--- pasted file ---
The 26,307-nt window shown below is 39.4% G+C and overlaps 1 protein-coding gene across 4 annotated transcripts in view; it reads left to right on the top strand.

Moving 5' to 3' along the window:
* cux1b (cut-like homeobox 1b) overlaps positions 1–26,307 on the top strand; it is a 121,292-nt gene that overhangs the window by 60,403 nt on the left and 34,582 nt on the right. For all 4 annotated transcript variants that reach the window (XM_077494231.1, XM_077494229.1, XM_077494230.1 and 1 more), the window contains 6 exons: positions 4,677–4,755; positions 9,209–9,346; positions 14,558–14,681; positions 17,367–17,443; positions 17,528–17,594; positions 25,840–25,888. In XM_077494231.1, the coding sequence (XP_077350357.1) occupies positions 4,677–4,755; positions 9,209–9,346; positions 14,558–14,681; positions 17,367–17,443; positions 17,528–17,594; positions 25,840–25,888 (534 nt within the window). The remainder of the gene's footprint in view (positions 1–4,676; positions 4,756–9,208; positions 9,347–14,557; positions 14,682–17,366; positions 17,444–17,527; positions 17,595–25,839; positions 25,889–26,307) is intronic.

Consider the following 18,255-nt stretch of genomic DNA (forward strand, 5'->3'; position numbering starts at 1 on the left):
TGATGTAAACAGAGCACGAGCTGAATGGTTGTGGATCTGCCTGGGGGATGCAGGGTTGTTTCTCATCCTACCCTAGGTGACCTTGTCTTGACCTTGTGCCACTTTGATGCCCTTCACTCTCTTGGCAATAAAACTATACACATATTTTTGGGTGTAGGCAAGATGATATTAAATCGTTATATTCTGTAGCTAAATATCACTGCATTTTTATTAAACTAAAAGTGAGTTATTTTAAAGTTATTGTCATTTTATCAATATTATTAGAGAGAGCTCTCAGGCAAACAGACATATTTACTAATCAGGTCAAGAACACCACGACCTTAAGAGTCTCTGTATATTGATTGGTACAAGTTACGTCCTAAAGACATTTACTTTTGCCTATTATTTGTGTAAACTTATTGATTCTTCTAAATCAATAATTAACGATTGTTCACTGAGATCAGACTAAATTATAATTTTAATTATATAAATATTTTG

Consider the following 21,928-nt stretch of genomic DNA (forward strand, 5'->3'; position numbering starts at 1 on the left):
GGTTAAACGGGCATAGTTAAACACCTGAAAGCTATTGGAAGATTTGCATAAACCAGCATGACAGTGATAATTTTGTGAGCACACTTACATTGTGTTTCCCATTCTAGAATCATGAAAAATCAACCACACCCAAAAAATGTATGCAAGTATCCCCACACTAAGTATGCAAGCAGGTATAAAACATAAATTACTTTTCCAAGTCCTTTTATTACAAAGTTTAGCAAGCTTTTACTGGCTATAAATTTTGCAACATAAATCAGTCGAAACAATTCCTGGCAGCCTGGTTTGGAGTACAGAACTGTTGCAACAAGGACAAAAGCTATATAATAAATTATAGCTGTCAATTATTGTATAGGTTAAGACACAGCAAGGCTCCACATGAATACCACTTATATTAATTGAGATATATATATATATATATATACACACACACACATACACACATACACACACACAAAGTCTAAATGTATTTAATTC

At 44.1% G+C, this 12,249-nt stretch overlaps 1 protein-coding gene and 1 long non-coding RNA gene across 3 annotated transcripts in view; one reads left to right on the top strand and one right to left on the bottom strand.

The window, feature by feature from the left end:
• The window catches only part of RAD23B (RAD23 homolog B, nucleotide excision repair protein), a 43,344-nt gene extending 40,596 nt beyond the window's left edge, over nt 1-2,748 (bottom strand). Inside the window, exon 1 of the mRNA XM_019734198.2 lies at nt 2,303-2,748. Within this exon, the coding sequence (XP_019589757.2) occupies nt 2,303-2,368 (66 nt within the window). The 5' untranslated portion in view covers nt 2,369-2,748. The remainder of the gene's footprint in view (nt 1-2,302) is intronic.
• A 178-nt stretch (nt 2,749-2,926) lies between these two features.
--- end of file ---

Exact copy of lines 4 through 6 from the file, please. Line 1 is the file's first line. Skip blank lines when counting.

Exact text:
Consider the following 18,255-nt stretch of genomic DNA (forward strand, 5'->3'; position numbering starts at 1 on the left):
TGATGTAAACAGAGCACGAGCTGAATGGTTGTGGATCTGCCTGGGGGATGCAGGGTTGTTTCTCATCCTACCCTAGGTGACCTTGTCTTGACCTTGTGCCACTTTGATGCCCTTCACTCTCTTGGCAATAAAACTATACACATATTTTTGGGTGTAGGCAAGATGATATTAAATCGTTATATTCTGTAGCTAAATATCACTGCATTTTTATTAAACTAAAAGTGAGTTATTTTAAAGTTATTGTCATTTTATCAATATTATTAGAGAGAGCTCTCAGGCAAACAGACATATTTACTAATCAGGTCAAGAACACCACGACCTTAAGAGTCTCTGTATATTGATTGGTACAAGTTACGTCCTAAAGACATTTACTTTTGCCTATTATTTGTGTAAACTTATTGATTCTTCTAAATCAATAATTAACGATTGTTCACTGAGATCAGACTAAATTATAATTTTAATTATATAAATATTTTG

Consider the following 21,928-nt stretch of genomic DNA (forward strand, 5'->3'; position numbering starts at 1 on the left):